After the interview, sending the interviewer a thank you email with a link to a blog post you wrote is a great way to boost your credibility, demonstrate your knowledge, skills, and value, and reinforce the notion that you are up on things and the right person for the job.

5. Dress for success…whatever that means

Many years ago when this whole generational divide issue was new, I presented in front of a group of financial services professionals: financial planners, insurance agents, underwriters, etc., and I purposely didn’t wear a tie. Oh I had on an amazing Hugo Boss suit, with a silk handkerchief and a Calvin Klein shirt with cuff links…you know, the works. Twenty minutes into my presentation I looked over at the owner and knew that something was seriously wrong.

So I confronted him: “Sal, what is the matter?” He exploded, “You didn’t wear a tie!!!” “I did that on purpose,” I said. He physically slumped down in his chair. “You did that on purpose?” He was clearly confused.

Many Baby Boomers and even many Gen Xers, wouldn’t even think of going on a job interview without a suit and tie. And yet, to many Millennials (depending, of course, on the culture of the industry and company), wearing this traditional business uniform – even if it’s a $2,000 Brooks Brother’s suit – might end up backfiring on you, eliminating you from contention. Why? One is the perception that you might (literally) be too “buttoned-up,” old-fashioned, and out of touch, and another concern is your ability to read signals and adapt to a culture where being comfortable and casual is more important than dressing like a politician.

The reality is – Boomers and Gen Xers — whether you accept it or not, the world has changed. That doesn’t mean you wear flip-flops, shorts, and your 1978 Ramones concert t-shirt to an interview, but what it does mean is this: Millennials are the generation raised to believe you are to be judged on your work and knowledge, NOT on what you wear. They don’t have the formality and restrictive rules in their heads that we grew up with.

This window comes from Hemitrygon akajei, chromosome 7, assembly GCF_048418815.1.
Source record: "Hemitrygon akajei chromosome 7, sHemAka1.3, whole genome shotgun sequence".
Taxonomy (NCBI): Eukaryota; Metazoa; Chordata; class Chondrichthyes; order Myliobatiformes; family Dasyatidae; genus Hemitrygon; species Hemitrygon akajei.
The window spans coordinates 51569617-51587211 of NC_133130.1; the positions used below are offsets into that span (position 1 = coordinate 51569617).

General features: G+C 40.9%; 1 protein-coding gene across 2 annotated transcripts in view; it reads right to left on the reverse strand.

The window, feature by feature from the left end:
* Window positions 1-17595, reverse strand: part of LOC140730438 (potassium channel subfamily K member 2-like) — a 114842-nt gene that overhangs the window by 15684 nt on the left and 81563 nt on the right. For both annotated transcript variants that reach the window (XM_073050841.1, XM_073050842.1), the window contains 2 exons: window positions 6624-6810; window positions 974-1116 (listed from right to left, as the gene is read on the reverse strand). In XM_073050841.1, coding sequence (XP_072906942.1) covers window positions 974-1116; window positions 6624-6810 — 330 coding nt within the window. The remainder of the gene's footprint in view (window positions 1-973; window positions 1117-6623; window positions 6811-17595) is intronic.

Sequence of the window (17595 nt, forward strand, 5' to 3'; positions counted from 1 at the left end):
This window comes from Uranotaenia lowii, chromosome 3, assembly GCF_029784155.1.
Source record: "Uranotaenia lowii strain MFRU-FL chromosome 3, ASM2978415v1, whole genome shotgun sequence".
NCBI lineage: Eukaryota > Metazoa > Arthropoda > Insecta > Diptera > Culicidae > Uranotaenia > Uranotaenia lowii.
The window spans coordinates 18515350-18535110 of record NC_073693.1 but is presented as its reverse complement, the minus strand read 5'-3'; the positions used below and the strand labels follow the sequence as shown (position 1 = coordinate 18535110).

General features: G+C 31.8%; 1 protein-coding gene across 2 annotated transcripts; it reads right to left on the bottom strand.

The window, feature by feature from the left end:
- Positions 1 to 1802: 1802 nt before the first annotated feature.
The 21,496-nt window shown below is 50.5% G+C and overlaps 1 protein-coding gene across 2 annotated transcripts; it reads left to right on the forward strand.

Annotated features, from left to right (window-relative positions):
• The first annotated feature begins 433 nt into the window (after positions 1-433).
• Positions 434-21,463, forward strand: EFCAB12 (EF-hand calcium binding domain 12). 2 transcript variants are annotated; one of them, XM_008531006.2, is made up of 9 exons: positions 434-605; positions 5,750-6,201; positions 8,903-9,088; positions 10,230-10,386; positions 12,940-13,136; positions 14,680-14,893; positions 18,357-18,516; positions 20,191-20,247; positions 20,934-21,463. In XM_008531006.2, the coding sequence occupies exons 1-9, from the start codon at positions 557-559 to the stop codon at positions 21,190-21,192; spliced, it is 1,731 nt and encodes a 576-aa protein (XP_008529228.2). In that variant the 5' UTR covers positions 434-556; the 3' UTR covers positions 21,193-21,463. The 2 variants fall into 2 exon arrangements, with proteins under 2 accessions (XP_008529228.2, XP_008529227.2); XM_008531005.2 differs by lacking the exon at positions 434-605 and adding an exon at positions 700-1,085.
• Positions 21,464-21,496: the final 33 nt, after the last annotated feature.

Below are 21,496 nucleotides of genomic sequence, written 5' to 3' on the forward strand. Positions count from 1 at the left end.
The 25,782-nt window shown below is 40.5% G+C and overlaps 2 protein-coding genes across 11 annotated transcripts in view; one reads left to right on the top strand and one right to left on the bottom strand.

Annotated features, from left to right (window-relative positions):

So while some companies and industries (e.g., banking, law firms) might still expect traditional business attire (especially for an interview), other, more cutting-edge companies and industries have less formal expectations wherein wearing jeans, a button-down shirt (and, perhaps a blazer) might be considered perfectly acceptable. And it’s fine walking in carrying a $50 nylon backpack rather than a $500 leather briefcase. Yes, it may feel to you like it’s too casual, but as we discussed in our last post, that’s the world Millennials grew up in…and the way they like it and want it. To Millennials, it’s not about putting on a business suit and playing the role of a businessperson; it’s about bringing your true self to work, being authentic, building relationships, and making a difference. And you don’t need to wear a tie in order to do that.

So dress sharp. Dress well. And wear something that fits YOU, and makes you stand out in a dynamic, personalized, businesslike way. I always wear a silk handkerchief in my breast pocket, no matter if I have on a suit or a sport coat with jeans and cowboy boots. Make a statement that says you are hip and cool. But be authentic and don’t try too hard. That yellow Wall Street power tie you got in 1986 will actually make you look less, rather than more, powerful in the eye of the Millennial who is more interested in what comes out of your mouth than what you have on.

Dale Carnegie wrote that people judge you by four things: What you say; How you say it; How you look; and How you act. Unlike a lot of other, more external, factors, these four things are all within your control. So if you remember who your audience is, and what you are trying to achieve (i.e., getting hired) you can – while still staying true and authentic to yourself – make the modifications you need to succeed in this brave new world of work.